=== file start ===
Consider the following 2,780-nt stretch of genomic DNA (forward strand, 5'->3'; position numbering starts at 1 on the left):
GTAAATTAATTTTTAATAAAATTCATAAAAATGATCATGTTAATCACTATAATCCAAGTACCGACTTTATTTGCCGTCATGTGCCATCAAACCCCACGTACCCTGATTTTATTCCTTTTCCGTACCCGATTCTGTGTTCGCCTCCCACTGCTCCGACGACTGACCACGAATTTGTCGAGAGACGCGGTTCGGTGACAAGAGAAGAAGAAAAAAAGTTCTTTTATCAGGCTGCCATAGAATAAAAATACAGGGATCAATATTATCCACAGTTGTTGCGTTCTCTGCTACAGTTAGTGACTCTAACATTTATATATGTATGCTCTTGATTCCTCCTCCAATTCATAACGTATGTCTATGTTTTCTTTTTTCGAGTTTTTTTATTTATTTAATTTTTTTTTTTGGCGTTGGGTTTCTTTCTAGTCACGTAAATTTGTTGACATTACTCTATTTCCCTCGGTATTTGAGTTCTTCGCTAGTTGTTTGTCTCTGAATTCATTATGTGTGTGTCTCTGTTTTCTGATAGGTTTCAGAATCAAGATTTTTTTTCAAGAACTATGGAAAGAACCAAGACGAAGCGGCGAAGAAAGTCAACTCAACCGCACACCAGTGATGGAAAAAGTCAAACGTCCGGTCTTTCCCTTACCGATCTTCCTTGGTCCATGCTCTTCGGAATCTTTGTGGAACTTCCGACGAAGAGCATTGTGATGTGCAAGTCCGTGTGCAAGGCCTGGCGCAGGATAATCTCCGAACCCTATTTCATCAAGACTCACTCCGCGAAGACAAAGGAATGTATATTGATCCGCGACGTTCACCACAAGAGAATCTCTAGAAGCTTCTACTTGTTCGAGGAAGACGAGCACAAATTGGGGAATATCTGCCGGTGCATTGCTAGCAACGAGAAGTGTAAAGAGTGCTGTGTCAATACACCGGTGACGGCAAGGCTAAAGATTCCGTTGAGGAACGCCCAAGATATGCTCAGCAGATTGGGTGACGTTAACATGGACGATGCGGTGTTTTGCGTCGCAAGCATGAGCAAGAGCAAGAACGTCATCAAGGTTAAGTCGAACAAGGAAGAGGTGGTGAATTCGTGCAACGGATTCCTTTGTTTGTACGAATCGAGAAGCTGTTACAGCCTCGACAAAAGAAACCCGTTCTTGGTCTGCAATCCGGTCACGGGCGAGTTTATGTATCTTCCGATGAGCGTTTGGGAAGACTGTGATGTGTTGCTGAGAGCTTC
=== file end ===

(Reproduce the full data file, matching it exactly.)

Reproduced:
Consider the following 2,780-nt stretch of genomic DNA (forward strand, 5'->3'; position numbering starts at 1 on the left):
GTAAATTAATTTTTAATAAAATTCATAAAAATGATCATGTTAATCACTATAATCCAAGTACCGACTTTATTTGCCGTCATGTGCCATCAAACCCCACGTACCCTGATTTTATTCCTTTTCCGTACCCGATTCTGTGTTCGCCTCCCACTGCTCCGACGACTGACCACGAATTTGTCGAGAGACGCGGTTCGGTGACAAGAGAAGAAGAAAAAAAGTTCTTTTATCAGGCTGCCATAGAATAAAAATACAGGGATCAATATTATCCACAGTTGTTGCGTTCTCTGCTACAGTTAGTGACTCTAACATTTATATATGTATGCTCTTGATTCCTCCTCCAATTCATAACGTATGTCTATGTTTTCTTTTTTCGAGTTTTTTTATTTATTTAATTTTTTTTTTTGGCGTTGGGTTTCTTTCTAGTCACGTAAATTTGTTGACATTACTCTATTTCCCTCGGTATTTGAGTTCTTCGCTAGTTGTTTGTCTCTGAATTCATTATGTGTGTGTCTCTGTTTTCTGATAGGTTTCAGAATCAAGATTTTTTTTCAAGAACTATGGAAAGAACCAAGACGAAGCGGCGAAGAAAGTCAACTCAACCGCACACCAGTGATGGAAAAAGTCAAACGTCCGGTCTTTCCCTTACCGATCTTCCTTGGTCCATGCTCTTCGGAATCTTTGTGGAACTTCCGACGAAGAGCATTGTGATGTGCAAGTCCGTGTGCAAGGCCTGGCGCAGGATAATCTCCGAACCCTATTTCATCAAGACTCACTCCGCGAAGACAAAGGAATGTATATTGATCCGCGACGTTCACCACAAGAGAATCTCTAGAAGCTTCTACTTGTTCGAGGAAGACGAGCACAAATTGGGGAATATCTGCCGGTGCATTGCTAGCAACGAGAAGTGTAAAGAGTGCTGTGTCAATACACCGGTGACGGCAAGGCTAAAGATTCCGTTGAGGAACGCCCAAGATATGCTCAGCAGATTGGGTGACGTTAACATGGACGATGCGGTGTTTTGCGTCGCAAGCATGAGCAAGAGCAAGAACGTCATCAAGGTTAAGTCGAACAAGGAAGAGGTGGTGAATTCGTGCAACGGATTCCTTTGTTTGTACGAATCGAGAAGCTGTTACAGCCTCGACAAAAGAAACCCGTTCTTGGTCTGCAATCCGGTCACGGGCGAGTTTATGTATCTTCCGATGAGCGTTTGGGAAGACTGTGATGTGTTGCTGAGAGCTTC